Streden fie polypenfafem 

Zladi bent ZDanbrer, linb bie ZHdufe 3900 



i8o FAUST. PART I. 

Caufcnbfdrbig, fdjaarentoeife, 

Vuxdi bas TXloos imb bwcdi bie J^et&e ! 

Unb bk 5unfcrn©urmer fiicgen 

Znit gebrdngtcn 5d|w?drme5ugen 

Sum t>eru>irren6en (Beleite. 3905 

[San%] 

Tiber fag' mir, ob wit jlel^en, ' 

®&cr ob tt>tr loeiter geiien ? 

TlHes, cdHes fd^eint 3U &rel|en, 

Sels unb Sdume, fete (Sepditer 

Sdinexben nnb bk irren Cid^ter 3910 

J)ie flct^ tncliren, t)te jtd? bldl^en, 

2TJcpI|ijlopI|eIe5. 

Saffe u>acf er meincn S^PM 1 

^ier tjl fo exn 2TJitteIgtpfeI, 

ZDo man mit (Erjiaunen firf|t, 

ZDie im Serg 6cr ZHammon gliil^t. 39x3 

5aup. 

XDte feltfam glimmert 6urdj bk <5xmbe 

<Em morgenrotlilidi tdibcr Sd|cin 1 

Unt) felbji bis in bie tiefen 5d?lun5e 

©es jtbgrunbs roittcrt er I^inein, 

Da jidgt ein Sampf, 6ort siel^cn Sdiwaben, 3920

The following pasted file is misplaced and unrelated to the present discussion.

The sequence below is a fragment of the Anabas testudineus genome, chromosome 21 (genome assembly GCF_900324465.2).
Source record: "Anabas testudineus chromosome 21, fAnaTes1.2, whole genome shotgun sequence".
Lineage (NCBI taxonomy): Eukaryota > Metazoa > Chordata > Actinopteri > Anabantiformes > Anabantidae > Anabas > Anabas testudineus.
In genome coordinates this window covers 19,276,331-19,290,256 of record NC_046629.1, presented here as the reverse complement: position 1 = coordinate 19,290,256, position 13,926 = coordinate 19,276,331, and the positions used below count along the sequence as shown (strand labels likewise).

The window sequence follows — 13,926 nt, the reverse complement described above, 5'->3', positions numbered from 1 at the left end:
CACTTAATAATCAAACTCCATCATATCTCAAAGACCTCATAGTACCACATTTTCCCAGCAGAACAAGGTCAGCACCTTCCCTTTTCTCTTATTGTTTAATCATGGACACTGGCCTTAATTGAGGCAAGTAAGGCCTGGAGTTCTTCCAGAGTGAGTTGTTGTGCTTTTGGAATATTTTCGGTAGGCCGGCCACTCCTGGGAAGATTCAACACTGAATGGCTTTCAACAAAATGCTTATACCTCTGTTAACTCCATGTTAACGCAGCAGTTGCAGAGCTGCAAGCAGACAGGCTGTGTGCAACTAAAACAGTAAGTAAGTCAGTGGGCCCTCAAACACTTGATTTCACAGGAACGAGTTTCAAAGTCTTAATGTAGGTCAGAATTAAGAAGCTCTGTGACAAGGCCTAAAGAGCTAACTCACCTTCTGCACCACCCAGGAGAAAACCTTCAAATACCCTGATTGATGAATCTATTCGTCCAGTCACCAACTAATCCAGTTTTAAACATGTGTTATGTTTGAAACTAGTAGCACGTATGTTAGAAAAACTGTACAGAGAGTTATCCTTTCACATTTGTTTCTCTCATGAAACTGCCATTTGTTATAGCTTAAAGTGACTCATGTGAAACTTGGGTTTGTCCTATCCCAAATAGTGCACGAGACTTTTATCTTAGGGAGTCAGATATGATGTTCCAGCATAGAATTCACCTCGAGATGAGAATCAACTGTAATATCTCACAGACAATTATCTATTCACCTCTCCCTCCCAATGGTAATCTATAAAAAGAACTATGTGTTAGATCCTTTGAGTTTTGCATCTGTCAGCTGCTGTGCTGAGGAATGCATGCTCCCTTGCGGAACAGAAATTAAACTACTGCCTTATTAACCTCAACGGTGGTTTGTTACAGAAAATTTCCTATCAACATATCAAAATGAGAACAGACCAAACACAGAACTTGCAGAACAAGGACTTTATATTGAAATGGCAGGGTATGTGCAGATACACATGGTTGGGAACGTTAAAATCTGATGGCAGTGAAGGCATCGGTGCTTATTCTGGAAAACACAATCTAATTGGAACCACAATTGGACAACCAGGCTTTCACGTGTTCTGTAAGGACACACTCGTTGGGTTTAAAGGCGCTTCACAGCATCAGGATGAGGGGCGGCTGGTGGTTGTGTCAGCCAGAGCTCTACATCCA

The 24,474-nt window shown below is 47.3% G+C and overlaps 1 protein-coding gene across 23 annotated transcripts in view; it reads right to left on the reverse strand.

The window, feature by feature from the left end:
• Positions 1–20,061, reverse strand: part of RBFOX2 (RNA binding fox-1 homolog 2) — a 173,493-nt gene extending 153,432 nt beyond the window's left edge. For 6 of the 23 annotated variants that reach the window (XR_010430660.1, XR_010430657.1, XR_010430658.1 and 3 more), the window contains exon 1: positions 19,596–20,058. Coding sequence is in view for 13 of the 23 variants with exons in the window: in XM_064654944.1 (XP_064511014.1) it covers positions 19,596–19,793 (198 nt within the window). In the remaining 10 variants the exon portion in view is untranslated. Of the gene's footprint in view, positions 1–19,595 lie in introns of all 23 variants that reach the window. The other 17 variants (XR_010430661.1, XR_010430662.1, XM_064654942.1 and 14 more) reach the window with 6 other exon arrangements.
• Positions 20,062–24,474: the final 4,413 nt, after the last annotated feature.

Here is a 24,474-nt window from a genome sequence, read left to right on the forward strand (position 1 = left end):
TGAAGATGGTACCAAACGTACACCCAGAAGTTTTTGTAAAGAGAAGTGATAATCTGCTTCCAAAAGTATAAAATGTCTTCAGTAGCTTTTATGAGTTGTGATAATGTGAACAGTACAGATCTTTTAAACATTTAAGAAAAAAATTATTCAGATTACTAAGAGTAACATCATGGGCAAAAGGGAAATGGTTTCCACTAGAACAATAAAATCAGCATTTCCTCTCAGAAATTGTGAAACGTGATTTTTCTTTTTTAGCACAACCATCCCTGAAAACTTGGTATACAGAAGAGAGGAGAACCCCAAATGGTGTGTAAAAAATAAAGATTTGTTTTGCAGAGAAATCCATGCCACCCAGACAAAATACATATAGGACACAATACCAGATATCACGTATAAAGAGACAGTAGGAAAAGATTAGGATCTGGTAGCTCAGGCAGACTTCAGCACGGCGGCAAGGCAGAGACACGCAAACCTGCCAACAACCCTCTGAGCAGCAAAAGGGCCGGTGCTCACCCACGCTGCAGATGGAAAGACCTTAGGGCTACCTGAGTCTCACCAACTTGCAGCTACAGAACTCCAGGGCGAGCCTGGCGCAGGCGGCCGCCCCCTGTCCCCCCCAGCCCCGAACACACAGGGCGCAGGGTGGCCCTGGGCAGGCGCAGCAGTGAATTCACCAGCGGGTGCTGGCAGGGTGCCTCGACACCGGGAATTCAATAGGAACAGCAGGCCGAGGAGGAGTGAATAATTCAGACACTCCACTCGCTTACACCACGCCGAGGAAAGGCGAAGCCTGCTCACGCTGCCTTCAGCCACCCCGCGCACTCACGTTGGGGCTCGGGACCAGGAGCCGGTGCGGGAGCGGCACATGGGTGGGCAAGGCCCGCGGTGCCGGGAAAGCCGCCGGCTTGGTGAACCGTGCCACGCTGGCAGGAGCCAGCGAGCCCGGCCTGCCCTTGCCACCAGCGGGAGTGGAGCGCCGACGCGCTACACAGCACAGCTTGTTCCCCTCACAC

^icr leudjtet <5Iutl| aus J)unji un5 5ior, 

©onn fdifeid^t fic it>ie ein sartcr S<^bm, 

Vanti bxxdit fie roie cin Quell iievoov. 

^ier fd^Iingt jte eine ganse Strerfe, 

Znit I^un&ert Tlbem fidj feurdjs Cljal, 3925 

Unb likv in 5er get>rdngten €dfe 

Pereinselt fte pd? ouf einmol. 



SCENE XX. i8i 



Da fprutjcn 5unfen in bev 2tdt|c, 

W\e ausgejheuter golbner Scaib. 

7>odi fdjau I in il^rcr gan^en ^otje 3930 

<£ni^nbet fidj 6ie 5^lfcntt>an&. 

ZncpI|ijlopI|cfe5. 

(grfeudjtct nidjt 3U feiefcm S^jjte 

ffcrr IHammon prdd^tig l)cn palaji ? 

€in (5Iudf, bag bvCs gefet^en tjajl ! 

3di fpure fd|on bic ungejKimen (5djie. 393s 

IDic raP 6i^ Wmbsbvaat feurd? 5ie €uft I 
Znit toeld^en Sd^ldgcn trifft jte meinen 2Tacf en ! 

ZncpI)ijiopI)cIe5. 

©u mugt fees 5«If«n5 altc Hippen pacfen, 

Sonjl fturst fte bid? l|inab in biefcr Sd^liinbe <5ruft. 

€in ZlcM v^vbxdiUt bxe Xlad\t 3940 

^5rC; roies burd? bie XDdlbcr fradit ! 

2lufgefdicudit fiiegcn bie (2iilen. 

^or' I es fplittem bie Sfiulcn 

€i©ig grflnec palSjie. 

(5irren unb Srcdjen ber Tie^e, 394s 

J)er Stdmme madjtigcs Dtofyxen,